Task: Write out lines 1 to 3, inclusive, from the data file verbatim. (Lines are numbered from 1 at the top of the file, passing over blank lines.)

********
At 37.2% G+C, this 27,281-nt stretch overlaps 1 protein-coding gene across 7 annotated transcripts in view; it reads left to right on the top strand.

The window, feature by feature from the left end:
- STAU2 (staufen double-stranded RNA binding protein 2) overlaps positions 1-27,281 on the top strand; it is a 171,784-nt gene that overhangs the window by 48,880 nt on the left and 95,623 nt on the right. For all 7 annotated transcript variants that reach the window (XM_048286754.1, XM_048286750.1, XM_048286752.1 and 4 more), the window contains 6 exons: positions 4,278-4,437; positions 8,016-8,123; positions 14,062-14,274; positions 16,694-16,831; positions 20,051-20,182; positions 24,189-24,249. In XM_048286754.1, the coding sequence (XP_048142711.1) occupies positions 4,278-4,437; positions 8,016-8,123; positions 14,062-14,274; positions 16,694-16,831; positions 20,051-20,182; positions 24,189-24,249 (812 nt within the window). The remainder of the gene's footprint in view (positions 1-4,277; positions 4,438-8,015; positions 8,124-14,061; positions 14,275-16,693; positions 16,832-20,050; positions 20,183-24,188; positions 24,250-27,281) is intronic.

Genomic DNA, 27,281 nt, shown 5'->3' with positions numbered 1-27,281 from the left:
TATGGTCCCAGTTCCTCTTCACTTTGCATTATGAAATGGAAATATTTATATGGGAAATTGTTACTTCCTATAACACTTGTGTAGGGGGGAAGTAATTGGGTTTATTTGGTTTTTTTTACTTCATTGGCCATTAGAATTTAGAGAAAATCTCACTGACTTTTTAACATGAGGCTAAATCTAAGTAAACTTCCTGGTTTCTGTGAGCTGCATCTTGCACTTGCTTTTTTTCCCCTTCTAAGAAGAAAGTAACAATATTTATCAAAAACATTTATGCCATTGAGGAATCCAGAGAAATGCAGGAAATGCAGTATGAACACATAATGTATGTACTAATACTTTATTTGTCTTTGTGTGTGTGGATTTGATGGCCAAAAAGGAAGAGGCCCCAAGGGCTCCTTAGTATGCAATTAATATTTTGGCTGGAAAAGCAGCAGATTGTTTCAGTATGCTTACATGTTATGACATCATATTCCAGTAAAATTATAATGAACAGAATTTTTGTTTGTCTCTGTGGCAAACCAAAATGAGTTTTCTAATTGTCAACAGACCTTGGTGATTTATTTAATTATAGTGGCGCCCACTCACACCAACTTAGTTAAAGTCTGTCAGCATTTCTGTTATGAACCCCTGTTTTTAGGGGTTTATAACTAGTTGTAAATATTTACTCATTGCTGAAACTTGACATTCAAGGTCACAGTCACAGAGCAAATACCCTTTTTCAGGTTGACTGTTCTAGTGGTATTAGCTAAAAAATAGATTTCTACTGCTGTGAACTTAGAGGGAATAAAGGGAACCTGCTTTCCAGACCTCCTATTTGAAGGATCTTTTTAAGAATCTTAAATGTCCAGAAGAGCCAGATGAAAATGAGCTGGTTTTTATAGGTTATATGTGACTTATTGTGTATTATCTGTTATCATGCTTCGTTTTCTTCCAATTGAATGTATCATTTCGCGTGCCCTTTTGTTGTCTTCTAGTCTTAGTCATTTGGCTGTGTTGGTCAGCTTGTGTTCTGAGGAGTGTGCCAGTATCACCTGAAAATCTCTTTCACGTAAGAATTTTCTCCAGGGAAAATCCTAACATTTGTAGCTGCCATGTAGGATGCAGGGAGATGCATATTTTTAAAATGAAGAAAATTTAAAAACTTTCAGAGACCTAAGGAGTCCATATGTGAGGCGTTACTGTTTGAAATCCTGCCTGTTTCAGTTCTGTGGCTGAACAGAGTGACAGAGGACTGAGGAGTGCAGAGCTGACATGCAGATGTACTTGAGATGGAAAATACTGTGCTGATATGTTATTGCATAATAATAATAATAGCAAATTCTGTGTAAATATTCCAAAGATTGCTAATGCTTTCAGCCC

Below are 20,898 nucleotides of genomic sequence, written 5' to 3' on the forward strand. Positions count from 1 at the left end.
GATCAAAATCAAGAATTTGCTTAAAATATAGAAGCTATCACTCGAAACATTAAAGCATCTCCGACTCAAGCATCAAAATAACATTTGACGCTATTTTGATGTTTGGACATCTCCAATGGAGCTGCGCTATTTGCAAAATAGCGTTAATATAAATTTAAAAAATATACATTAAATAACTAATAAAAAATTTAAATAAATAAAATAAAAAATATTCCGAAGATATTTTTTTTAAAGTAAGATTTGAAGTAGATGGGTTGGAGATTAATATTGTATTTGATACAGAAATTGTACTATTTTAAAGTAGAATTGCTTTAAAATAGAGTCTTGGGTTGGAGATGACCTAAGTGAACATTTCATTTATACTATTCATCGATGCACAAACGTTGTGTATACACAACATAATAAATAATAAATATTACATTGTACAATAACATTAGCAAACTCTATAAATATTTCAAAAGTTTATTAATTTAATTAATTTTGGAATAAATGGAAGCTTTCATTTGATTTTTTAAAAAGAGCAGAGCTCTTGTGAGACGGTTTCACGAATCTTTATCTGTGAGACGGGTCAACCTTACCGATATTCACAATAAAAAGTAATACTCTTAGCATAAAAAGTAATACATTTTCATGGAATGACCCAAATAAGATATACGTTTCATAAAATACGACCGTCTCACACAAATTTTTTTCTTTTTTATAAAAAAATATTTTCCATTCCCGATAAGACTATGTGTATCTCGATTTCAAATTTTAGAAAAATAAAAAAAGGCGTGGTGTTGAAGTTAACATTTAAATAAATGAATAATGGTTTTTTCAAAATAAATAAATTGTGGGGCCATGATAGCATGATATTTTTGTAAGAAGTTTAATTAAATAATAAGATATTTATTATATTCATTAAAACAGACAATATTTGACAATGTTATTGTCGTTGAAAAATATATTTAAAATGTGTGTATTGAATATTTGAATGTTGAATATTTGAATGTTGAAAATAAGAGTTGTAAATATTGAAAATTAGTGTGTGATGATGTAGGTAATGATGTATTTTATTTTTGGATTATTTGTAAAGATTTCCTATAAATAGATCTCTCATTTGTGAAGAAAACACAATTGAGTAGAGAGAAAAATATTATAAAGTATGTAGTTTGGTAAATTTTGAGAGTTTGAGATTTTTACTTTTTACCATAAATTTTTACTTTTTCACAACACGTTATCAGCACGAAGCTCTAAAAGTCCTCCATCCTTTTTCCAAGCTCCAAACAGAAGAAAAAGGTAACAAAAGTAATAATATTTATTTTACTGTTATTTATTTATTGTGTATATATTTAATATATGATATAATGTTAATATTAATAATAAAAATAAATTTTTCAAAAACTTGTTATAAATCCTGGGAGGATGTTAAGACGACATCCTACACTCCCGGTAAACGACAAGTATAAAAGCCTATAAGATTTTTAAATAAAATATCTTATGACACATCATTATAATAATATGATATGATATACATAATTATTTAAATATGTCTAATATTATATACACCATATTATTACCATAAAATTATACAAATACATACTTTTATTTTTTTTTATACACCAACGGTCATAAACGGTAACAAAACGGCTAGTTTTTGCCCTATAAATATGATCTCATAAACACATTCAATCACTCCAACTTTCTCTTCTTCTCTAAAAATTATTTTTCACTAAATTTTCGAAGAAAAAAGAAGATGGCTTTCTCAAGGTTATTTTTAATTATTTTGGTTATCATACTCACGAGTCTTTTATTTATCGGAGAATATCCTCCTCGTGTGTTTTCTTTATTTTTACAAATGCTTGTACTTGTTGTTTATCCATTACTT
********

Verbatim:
At 37.2% G+C, this 27,281-nt stretch overlaps 1 protein-coding gene across 7 annotated transcripts in view; it reads left to right on the top strand.

The window, feature by feature from the left end:
- STAU2 (staufen double-stranded RNA binding protein 2) overlaps positions 1-27,281 on the top strand; it is a 171,784-nt gene that overhangs the window by 48,880 nt on the left and 95,623 nt on the right. For all 7 annotated transcript variants that reach the window (XM_048286754.1, XM_048286750.1, XM_048286752.1 and 4 more), the window contains 6 exons: positions 4,278-4,437; positions 8,016-8,123; positions 14,062-14,274; positions 16,694-16,831; positions 20,051-20,182; positions 24,189-24,249. In XM_048286754.1, the coding sequence (XP_048142711.1) occupies positions 4,278-4,437; positions 8,016-8,123; positions 14,062-14,274; positions 16,694-16,831; positions 20,051-20,182; positions 24,189-24,249 (812 nt within the window). The remainder of the gene's footprint in view (positions 1-4,277; positions 4,438-8,015; positions 8,124-14,061; positions 14,275-16,693; positions 16,832-20,050; positions 20,183-24,188; positions 24,250-27,281) is intronic.